Renegotiating Contracts During COVID Is Good Business
The COVID-19 pandemic has had an unprecedented impact on the lives and health of everyone across the globe. Because of the impact of shutdowns, limits on travel, and the move to remote work, many businesses have seen their revenue significantly reduced and have had to quickly reduce their cost structures to remain financially viable. To that end, sourcing organizations have been tasked with going to existing vendors and partners to solicit cost concessions on current business to assist in their cost-cutting efforts.
Though no company wants to reduce the profitability of previously negotiated contracts, helping customers weather their financial crises could pay dividends in customer loyalty and future opportunities once their businesses return to normal. The key is to anticipate which customers might make the request and begin planning a reduction or renegotiation that is viable in light of your current business.
Below are some strategies for when companies approach you to renegotiate pricing and terms mid-contract. Besides improving your relationships overall, they’ll help you receive value for your willingness to participate in your customers’ financial recoveries.
Plan for the request before they ask. Evaluate which of your customers are in the hardest-hit industries and review your current contracts to determine areas where you have room to reasonably reduce pricing. Chances are you might have already been approached by some customers. Some of the most affected industries include airlines, retail chains, and hospitality (especially hotels, restaurants and bars, theaters, and theme parks). Develop a plan for how you would structure a reduction to show your commitment to help.
Attempt to renegotiate contracts that are mutually beneficial. Assisting your customers in cost reduction does not mean that your only option is to lower the price. In your renegotiation, offer a reduced price for an extension in the term. This provides them the immediate reduction they desire and an expansion of your business, albeit at a lower price. Request to remove services that are rarely used to reduce your own cost or amend services or service-level commitments that could be providing premium deliverables that are unnecessary. Offer to provide new services at a lower cost than their current providers to gain economies for you and additional reductions for them. Their request is just that, a request. The goal is to help them cut costs while improving your position in the account both strategically and in terms of commitment to your long-term business.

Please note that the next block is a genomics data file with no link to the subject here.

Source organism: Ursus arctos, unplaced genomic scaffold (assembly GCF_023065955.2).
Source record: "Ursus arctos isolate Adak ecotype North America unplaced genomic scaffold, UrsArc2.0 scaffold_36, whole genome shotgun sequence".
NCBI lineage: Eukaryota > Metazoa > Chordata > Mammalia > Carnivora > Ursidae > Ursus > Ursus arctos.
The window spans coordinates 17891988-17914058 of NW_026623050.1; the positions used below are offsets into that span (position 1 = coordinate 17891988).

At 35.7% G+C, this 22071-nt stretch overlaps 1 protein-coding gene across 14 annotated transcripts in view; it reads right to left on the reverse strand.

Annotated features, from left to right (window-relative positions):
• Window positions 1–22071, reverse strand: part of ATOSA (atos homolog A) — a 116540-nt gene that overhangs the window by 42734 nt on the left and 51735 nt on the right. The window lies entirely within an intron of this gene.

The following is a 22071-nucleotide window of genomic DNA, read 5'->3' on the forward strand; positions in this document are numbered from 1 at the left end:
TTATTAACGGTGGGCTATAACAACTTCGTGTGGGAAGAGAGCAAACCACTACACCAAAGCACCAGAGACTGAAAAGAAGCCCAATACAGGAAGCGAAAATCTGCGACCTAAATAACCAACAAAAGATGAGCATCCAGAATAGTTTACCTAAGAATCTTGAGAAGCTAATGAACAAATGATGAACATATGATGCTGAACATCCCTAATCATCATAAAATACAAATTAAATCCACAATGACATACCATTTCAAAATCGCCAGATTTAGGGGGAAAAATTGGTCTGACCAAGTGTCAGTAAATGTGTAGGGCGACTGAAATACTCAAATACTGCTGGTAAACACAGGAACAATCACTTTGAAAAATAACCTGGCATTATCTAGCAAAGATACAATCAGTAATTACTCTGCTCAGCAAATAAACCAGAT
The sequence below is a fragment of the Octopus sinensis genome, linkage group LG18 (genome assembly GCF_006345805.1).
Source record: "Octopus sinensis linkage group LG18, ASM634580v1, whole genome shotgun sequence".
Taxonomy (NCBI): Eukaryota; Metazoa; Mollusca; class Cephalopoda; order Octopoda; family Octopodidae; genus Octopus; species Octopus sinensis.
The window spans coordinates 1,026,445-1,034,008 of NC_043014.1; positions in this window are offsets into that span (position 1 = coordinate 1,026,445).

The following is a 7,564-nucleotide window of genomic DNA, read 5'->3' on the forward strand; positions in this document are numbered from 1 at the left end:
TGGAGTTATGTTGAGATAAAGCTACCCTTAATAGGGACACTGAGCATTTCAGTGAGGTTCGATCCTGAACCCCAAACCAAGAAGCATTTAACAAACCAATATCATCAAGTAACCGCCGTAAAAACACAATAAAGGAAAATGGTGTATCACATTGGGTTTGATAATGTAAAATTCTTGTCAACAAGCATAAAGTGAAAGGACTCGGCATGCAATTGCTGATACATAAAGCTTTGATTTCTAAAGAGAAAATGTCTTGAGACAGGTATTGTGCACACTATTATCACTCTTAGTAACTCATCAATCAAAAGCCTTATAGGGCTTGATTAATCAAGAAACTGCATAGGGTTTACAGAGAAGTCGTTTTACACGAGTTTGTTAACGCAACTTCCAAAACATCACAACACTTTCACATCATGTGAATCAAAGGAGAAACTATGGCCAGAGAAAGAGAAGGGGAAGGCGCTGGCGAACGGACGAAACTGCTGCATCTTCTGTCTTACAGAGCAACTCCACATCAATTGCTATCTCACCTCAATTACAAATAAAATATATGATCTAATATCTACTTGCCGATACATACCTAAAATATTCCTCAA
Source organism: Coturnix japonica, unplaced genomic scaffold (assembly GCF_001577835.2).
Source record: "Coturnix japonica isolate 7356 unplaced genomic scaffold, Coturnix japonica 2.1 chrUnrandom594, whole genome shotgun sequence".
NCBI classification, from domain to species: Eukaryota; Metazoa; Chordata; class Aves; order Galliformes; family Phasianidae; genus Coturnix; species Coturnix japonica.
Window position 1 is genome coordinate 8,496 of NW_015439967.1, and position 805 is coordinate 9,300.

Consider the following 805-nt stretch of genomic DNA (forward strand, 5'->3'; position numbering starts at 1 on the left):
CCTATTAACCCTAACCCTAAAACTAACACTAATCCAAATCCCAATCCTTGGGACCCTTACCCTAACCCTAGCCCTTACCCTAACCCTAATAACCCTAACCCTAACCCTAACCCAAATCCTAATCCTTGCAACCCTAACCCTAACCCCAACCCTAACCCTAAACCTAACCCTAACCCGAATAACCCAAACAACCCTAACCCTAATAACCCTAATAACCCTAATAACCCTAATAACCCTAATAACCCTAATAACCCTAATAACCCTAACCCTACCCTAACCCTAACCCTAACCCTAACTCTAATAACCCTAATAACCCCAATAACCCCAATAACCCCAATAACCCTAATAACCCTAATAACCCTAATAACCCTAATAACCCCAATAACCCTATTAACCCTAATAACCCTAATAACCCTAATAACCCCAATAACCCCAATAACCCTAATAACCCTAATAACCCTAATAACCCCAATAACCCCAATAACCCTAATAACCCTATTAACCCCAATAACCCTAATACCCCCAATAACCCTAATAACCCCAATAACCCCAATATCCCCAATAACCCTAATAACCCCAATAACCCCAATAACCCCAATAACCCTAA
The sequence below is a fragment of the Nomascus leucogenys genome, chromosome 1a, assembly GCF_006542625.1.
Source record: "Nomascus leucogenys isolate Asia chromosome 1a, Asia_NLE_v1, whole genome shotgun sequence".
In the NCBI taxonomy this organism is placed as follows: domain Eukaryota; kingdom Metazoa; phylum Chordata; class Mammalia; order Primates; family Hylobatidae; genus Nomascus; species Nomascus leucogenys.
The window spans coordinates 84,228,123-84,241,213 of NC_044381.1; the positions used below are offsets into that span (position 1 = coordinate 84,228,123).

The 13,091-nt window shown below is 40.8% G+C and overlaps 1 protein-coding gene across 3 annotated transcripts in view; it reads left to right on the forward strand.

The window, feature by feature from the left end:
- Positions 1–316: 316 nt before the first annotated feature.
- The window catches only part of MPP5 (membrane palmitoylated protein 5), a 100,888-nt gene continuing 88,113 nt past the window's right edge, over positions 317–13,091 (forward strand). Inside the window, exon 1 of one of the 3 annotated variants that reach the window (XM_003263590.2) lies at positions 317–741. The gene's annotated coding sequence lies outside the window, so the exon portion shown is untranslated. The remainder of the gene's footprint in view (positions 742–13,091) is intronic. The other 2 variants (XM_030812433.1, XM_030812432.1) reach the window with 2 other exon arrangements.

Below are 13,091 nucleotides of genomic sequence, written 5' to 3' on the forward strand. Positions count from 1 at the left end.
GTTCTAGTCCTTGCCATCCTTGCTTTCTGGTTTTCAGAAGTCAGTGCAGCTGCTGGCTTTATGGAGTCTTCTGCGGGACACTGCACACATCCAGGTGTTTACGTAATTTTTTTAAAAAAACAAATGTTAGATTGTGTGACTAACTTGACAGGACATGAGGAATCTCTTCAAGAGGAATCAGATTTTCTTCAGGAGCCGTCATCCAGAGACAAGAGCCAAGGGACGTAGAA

Place parameters on concessions for solely price reductions. If your customer is only interested in a pure reduction of price, structure the offer to minimize the impact on your contract while still agreeing to participate. Avoid providing broad discounts on the entire contract. Instead, reduce specific services where your profitability can withstand the reduction. Limit the length of price reductions (e.g., six months versus the contract term) to lessen your exposure while accommodating the request. You can also use different lengths or quantities for individual service contract/product price reductions to customize your offers to your best advantage.
Use the request as an opportunity to refine your cost model. To help compensate for reductions, reevaluate your delivery model to see if there are areas where you can cut your costs while still providing the contracted service. Determine if there are more efficient ways to deliver your services or training opportunities where you can consolidate resources. Look for technology advances where you can decrease or eliminate manual operations to improve efficiencies and speed delivery to your customers. Make this a win-win by improving your cost model and your customers’.
Helping customers survive a downturn in business through price reductions does not have to be painful. Through thoughtful contract analysis and offer creation, it can be turned into an excellent opportunity to strengthen your customer relationships and improve your long-term business potential.
Paul Harney (firstname.lastname@example.org) is senior director, sales and marketing, at itsoli, a consulting and professional services firm delivering strategy, transformation, and technology solutions. Its principal consultants are IT practitioners with 20-plus years of real-world experience from the corporate and consulting worlds strategizing and implementing solutions from vendors such as Oracle, SAP, ServiceNow, and Salesforce.